and looking like an arab horse.If I would not have done/doing it, I would have to consider myself a failure as a breeder of Equine.

take care
Hansi

It's quite interesting that when discussing asils with the concept that they are Bedouin desertbred horses or from same, that there is the tendency to example the achievements of those in a pedigree in terms of the stallions and their achievements, even when discussing the "female line"!

For me, racing isn't the be all and end all of performance achievement, though it is a performance attribute. An ability of the asil, in a ghazu/raid would have been to turn sharply, along with the ability to flee or chase as fast as they could. Where does straight racing show the ability to turn sharply? I feel there is so much more to a performance Arabian than simply being fast in races.

As has been mentioned, pedigrees have the potential to hold a lot of information. To utilise that information would be to know each of the individuals in that pedigree (their strengths and weaknesses / whether they are dominant or not). What Lies Beneath: a look at the importance of a pedigree by Betty Finke.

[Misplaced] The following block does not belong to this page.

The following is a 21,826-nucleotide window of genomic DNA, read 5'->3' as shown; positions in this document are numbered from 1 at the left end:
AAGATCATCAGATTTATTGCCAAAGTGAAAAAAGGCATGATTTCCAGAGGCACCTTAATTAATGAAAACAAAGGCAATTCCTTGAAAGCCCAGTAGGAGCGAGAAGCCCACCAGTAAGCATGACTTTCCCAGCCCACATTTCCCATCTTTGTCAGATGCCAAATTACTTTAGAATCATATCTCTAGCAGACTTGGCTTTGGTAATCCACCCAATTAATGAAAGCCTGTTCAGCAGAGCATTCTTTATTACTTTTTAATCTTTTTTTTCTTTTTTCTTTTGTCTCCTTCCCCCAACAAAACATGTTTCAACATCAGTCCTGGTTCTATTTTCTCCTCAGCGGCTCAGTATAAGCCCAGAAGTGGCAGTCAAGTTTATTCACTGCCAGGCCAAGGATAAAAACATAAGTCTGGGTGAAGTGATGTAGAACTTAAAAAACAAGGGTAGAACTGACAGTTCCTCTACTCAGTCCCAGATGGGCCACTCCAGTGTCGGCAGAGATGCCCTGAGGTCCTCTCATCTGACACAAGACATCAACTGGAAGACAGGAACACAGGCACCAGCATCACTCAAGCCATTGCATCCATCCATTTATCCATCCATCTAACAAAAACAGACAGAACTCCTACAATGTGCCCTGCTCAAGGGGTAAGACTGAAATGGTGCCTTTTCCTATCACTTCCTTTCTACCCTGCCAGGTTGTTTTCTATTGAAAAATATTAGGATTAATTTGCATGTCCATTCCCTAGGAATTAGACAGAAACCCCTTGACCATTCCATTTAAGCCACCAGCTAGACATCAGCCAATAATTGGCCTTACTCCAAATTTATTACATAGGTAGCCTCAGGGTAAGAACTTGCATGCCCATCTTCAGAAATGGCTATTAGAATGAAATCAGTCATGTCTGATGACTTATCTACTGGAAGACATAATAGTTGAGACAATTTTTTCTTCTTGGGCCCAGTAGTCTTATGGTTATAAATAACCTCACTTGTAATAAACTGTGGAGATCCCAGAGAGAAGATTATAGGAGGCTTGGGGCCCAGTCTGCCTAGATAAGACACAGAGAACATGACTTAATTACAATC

More interestingly, the pedigree is rarely reviewed in purely Bedouin terms - from the tail female (via their strain name) through to the present day individual, only acknowledging that the individual sires per generation are asil.

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HLM
post Mar 7 2012, 08:25 PM
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QUOTE (diane @ Mar 7 2012, 02:26 PM) *
It's quite interesting that when discussing asils with the concept that they are Bedouin desertbred horses or from same, that there is the tendency to example the achievements of those in a pedigree in terms of the stallions and their achievements, even when discussing the "female line"!